in the rock, they are more prone to weathering. As such, they
can be more easily eroded than the surrounding country rock and,
therefore, often appear as topographic depressions or linear scars
across the landscape. These features can often be detected on
topographic maps, aerial photographs, and satellite imagery particularly
in arid to semi-arid environments where vegetative cover is sparse.
These features are referred to as lineaments and very often represent
faults. Field checks were made to verify the existence of faults
from the lineament analysis.
2. All published geologic maps were gathered for the region and
3. As a final step, traverses were made at specific sites by geologists
to verify the published geologic maps and to confirm faults observed
on the satellite images and aerial photographs. Any unmapped faults
were located and characterized.
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Geophysical Analysis - In order
to verify that the faults observed in bedrock exposures and on
satellite imagery intersect the major river drainages and lie
beneath the surficial materials deposited within the valley, geophysical
tools were employed, where feasible, to locate the faults in the
subsurface. In addition to locating faults, geophysical tools
were also utilized to determine the depth to bedrock below the
unconsolidated surficial deposits and the depth to the water table.
Although several geophysical methods have been used over the last
three years of field work, two were successful and include: 1)
seismic refraction to locate the depth to bedrock beneath the
surficial soil material and to determine the depth to the water
table; and, 2) electromagnetic induction (EM-34) to map the position
of buried faults.
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Water Quality Sampling Program - Water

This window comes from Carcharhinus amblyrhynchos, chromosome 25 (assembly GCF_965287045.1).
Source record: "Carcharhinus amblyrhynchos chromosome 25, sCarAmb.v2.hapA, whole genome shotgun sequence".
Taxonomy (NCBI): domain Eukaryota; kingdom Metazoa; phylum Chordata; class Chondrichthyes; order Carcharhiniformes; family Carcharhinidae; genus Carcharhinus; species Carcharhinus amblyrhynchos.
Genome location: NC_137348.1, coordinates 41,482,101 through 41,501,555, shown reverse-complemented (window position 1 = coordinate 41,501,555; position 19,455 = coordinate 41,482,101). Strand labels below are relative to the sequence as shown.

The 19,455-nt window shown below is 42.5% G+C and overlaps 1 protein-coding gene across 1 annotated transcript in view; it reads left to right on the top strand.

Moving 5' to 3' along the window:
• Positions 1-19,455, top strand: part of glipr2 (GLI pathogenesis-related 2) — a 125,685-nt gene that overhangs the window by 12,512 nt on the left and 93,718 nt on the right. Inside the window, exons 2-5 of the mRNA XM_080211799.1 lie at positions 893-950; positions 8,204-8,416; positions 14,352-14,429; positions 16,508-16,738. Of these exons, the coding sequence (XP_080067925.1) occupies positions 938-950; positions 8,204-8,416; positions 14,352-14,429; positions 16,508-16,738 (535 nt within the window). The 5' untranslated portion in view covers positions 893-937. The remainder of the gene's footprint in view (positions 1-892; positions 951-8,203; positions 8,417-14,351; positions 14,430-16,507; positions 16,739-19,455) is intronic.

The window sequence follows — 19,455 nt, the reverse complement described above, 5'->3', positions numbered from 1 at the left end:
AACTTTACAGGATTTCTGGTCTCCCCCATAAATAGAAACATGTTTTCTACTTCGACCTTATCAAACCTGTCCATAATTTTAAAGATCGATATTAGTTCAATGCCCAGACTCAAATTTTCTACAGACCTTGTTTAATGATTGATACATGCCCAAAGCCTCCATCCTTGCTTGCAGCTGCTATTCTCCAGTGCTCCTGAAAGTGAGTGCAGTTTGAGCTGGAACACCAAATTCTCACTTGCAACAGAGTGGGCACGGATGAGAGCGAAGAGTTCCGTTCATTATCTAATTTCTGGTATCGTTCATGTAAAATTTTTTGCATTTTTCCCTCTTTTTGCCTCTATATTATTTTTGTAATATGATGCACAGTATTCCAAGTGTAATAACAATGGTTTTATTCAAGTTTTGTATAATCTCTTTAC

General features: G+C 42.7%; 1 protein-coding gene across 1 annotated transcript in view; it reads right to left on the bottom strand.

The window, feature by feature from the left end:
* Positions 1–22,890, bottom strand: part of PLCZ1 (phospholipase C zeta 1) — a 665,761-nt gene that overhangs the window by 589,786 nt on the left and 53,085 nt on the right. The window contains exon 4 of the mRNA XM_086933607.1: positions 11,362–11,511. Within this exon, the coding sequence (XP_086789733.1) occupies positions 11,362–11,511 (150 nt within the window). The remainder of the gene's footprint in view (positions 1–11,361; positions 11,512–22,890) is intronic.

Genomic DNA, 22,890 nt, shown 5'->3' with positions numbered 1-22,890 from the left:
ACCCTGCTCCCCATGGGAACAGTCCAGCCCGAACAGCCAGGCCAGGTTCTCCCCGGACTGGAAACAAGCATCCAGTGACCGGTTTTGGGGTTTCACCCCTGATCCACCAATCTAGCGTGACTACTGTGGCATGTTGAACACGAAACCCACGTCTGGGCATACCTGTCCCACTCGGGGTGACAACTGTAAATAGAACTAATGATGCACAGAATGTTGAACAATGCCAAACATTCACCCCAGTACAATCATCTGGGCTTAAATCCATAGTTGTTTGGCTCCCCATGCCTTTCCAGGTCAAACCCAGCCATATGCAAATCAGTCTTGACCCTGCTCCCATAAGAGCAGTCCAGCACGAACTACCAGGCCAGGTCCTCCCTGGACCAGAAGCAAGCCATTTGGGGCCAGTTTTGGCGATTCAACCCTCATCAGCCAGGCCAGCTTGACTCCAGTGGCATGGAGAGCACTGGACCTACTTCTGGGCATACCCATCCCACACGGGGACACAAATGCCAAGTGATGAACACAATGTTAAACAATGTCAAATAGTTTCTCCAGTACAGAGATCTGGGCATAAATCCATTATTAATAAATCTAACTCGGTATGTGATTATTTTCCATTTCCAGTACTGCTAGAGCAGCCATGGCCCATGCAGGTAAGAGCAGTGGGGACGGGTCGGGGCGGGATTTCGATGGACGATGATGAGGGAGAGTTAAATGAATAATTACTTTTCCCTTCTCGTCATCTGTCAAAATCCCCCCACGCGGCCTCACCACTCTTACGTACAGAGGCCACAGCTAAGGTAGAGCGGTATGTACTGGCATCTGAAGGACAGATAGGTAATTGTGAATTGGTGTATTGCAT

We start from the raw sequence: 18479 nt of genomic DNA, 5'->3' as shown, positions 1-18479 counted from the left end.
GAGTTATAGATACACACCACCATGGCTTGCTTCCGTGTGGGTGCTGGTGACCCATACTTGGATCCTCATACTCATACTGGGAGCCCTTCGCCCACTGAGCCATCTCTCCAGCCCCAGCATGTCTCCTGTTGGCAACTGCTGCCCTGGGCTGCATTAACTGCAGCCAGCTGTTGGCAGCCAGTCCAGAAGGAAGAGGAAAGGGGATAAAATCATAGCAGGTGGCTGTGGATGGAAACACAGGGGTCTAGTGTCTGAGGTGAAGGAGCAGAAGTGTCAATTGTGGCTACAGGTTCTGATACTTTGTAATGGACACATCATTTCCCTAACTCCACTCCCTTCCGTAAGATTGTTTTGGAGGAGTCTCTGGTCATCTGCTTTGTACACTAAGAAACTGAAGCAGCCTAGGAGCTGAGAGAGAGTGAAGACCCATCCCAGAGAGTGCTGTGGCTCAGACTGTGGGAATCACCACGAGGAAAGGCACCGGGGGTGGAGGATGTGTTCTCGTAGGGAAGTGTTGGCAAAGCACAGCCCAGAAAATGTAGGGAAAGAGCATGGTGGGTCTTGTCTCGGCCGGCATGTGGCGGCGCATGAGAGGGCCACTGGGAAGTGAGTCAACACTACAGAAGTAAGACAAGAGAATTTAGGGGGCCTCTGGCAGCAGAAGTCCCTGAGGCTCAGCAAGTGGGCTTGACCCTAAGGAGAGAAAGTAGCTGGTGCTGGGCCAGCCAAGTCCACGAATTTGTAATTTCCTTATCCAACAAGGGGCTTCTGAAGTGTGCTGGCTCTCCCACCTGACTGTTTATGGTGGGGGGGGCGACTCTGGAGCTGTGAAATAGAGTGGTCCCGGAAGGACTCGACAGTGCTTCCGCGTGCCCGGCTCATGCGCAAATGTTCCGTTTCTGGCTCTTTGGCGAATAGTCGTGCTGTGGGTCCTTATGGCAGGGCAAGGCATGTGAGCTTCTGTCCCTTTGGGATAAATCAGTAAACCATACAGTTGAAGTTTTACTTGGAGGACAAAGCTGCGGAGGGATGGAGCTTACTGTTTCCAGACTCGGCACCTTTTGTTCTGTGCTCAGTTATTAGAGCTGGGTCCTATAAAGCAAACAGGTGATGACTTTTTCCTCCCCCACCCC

samples were collected from springs, seeps, and wells, where feasible,
and analyzed for major inorganic constituents and hydrogen and
oxygen isotopes. The chemistry of groundwater inherits properties
of the material through which it travels and will vary depending
on the flow path and length of time the water has resided in the
ground. Accordingly, inferences can often be made on the source
of the groundwater from a close examination of the geochemistry
of the water. In this study, temperature, conductivity, dissolved
oxygen, alkalinity and pH were measured in the field. The remaining
samples were collected, preserved, refrigerated and shipped back
to the U.S. for analysis of other constituents (calcium, magnesium,
sodium, potassium, fluoride, chloride, nitrite, bromide, nitrate,
phosphate, sulfate, boron, barium, chromium, iron, manganese,
strontium, titanium, zinc, silicon and hydrogen and oxygen isotopes).
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Archaeological Analysis - The age and
cultural affiliation of archaeological sites was determined by
means of differences in the associated ceramic, textile, and tomb
styles and in architectural patterns. The function of the component
parts of each site was determined by artifact clustering and by
differences in the size, composition and distribution of the architectural
features. Published archaeological reports on the Río Grande
de Nasca drainage were examined as well as unpublished documents.
The location, azimuth, length and character of geoglyphs were
also noted. Maps were prepared of the geoglyphs along with the
location of the nearest water sources and faults.